Clinical activities during April 2020 are summarized in Table 2; 65% of the residents spent less than ten days of the month at their corresponding medical health care center, and 68% examined less than eleven patients in outpatient clinics.
Regarding commonly performed procedures, only 55% of the residents performed flexible nasolaryngoscopy, 34% rigid nasal endoscopy, and 21% peritonsillar abscess drainage as seen in Table 3. When analyzing the data obtained from the Pontificia Universidad Católica de Chile residency program, there was a significant decrease in the average procedure per resident for flexible nasolaryngoscopy (13.1 ± 7.5 vs 1.4 ± 1.5, P = 0.001), rigid nasal endoscopy (3.6 ± 2.9 vs 0.4 ± 0.7, P = 0.001), anterior nasal cauterization (0.8 ± 0.5 vs 0.1 ± 0.3, P = 0.002), and fiberoptic endoscopic evaluation of swallowing (3.6 ± 2 vs 0 ± 0, P = 0.000).
Of the residents surveyed, 62% (n = 29) did not participate in surgery; of the 18 that did participate, 67% (n = 12) performed as first surgeon, with an average of 0.6 ± 1.2 (range 0-5) surgeries per resident. The most commonly performed surgery was open tracheostomy (n = 6) followed by ethmoidectomy (n = 4), as seen in Table 3. As shown in Figure 1, we observed a dramatic decrease in surgical exposure when comparing data obtained from the Pontificia Universidad Católica de Chile and the Universidad de Chile.
Residents were asked to provide information relating to measures taken by their residency program in order to promote continuing education and distance learning. Most residents reference bibliographic videoconferences (87%, n = 41), and online clinical case seminars (60%, n = 28). Other measures included weekly journal clubs (38%, n = 18), bibliographical reviews (34%, n = 16), online surgical skills video analysis (15%, n = 7), simulation opportunities (17%, n = 8), and others (8%, n = 4).
In this survey, we describe how the pandemic is undermining the education of residents in otolaryngology by reducing clinical and surgical opportunities. This was reflected in the procedures performed, with a significant decrease in flexible nasolaryngoscopy, rigid nasal endoscopy, and others. Furthermore, we believe that the most critical item affected is exposure to surgical opportunity; only 38% of the residents were involved in the operating room, and just 25% performed as the first surgeon for the entire month. We evaluated whether there was an association regarding the post-graduate year and being the first surgeon, but this was not significant (P = 0.0631). We believe that some of the factors that are possibly involved in the pandemic’s impact include the number of residents per hospital, mandatory quarantines depending on the city, and the population size for the different hospitals.
As it is uncertain when the pandemic will end, attention must be paid to provide residents with educational opportunities, especially regarding surgical skills. Some of the otolaryngology departments’ measures during April included videoconferences (bibliographical, case seminars, weekly journal clubs), bibliographical reviews, online surgical skills video analysis, and simulation opportunities.
At the moment our survey was completed, there were 65.393 cases; we suspect that our activity level will be further affected as the peak of infection was in June. As many institutions arestill restricting outpatient clinics, we do not know how deeply this pandemic will impact our residency programs, we believe that measures should be taken by our sanitary authorities in order to insure a complete and proficient education of the current cohort of residents, also considering that otolaryngology is one of many surgical specialties that are most likely to be affected by the decrease in surgical cases.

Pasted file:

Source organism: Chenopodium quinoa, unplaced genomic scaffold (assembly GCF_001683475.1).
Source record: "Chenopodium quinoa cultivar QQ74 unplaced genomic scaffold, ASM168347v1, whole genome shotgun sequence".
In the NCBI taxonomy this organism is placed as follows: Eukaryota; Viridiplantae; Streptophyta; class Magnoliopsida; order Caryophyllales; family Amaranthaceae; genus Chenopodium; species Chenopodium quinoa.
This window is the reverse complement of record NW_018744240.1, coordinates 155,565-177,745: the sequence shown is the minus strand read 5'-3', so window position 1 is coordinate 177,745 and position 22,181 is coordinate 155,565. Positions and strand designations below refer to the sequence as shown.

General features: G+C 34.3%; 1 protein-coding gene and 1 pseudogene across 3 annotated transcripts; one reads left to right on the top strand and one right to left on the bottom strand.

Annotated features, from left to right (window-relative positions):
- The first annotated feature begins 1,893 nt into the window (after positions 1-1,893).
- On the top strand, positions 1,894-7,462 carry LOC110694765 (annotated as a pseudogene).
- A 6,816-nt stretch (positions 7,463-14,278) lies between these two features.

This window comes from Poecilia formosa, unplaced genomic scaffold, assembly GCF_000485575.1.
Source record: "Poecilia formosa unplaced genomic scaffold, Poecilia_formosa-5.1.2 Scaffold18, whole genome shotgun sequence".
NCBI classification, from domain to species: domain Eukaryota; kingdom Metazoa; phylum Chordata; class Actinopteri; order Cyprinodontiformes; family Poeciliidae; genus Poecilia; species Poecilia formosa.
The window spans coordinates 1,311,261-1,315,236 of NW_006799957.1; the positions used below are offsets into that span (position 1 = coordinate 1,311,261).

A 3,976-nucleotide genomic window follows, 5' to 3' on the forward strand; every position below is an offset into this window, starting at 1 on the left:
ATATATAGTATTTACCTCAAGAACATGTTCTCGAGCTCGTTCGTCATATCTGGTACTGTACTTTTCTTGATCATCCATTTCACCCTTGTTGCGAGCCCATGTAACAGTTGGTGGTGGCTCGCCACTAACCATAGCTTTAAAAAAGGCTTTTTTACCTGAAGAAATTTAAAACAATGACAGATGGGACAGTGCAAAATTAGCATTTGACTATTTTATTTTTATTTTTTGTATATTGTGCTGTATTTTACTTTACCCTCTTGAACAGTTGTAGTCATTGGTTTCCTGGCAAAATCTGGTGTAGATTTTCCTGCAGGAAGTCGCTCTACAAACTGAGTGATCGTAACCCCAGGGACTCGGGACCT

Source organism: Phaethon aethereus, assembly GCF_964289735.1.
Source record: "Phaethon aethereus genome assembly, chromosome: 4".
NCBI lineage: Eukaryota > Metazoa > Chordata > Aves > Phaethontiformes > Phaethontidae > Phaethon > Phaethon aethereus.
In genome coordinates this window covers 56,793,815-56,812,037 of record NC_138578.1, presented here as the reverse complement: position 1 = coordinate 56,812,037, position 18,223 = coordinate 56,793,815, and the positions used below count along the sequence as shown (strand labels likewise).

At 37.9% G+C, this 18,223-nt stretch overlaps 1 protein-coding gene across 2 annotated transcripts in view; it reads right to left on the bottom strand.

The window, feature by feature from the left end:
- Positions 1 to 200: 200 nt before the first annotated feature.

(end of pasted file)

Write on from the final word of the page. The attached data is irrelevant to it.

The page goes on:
We hereby describe the first experience showing an objective decrease in clinical and surgical activity secondary to the COVID-19 pandemic. There are concerns worldwide relating topostgraduate education and safety, Cai et al performed a survey study evaluating 82 residents from 51 programs, and showed that 98% of the American programs enacted policy changesincluding a reduction in resident staffing surgeries, filtered respirator use for aerosol-generating procedures, and reduced frequency of tracheostomy care. Even though most of the residents surveyed felt satisfied with their department’s measures, they felt they were at greater risk than the attendants to get infected. However, procedures and surgeries performed were not evaluated.
This study’s limitations include the short period of evaluation (one month), lack of follow-up during the pandemic, and the lack of data regarding comparisons for functional endoscopic sinus surgery and head and neck oncology, because of incomplete data logs in those specific areas.
The COVID-19 pandemic is a new, aggressive, and long-lasting problem. There is no certainty regarding how deeply it will affect residency training. We show a sharp decrease in exposure to patients, procedures, and surgeries in otolaryngology. Further measures and close follow-up are required to cope with this ongoing adversity. Residency programs, with the support of the sanitary authorities, need to modify their current curricula to ensure resident safety and educational opportunities during the COVID-19 pandemic.
Appendix: Survey “Education opportunities in the Otolaryngology training program during the COVID-19 Pandemic”.
Roles and contributions of authorship
MLA, SW, MT, PHD: conceptualization, methodology, data analysis, writing and critical review of the manuscript, final approval. CG, CN, RA, FF, RB: participated in conceptualization, methodology, writing and critical review of the manuscript, final approval.
Conflicts of interest
The authors declare that they have no competing interests.
Dr. Paul H Delano is funded by ANID Basal FB0008. Funding was also provided by the Otolaryngology Department of the Pontificia Universidad Católica de Chile.
This study was approved by the Pontificia Universidad Católica de Chile Ethics Committee (protocol number: 200501001) on May 9, 2020.
The authors declare their willingness to share the study data upon request.
From the editors
The original version of this manuscript was submitted in Spanish. This English version was submitted by the authors and has been lightly copyedited by the Journal.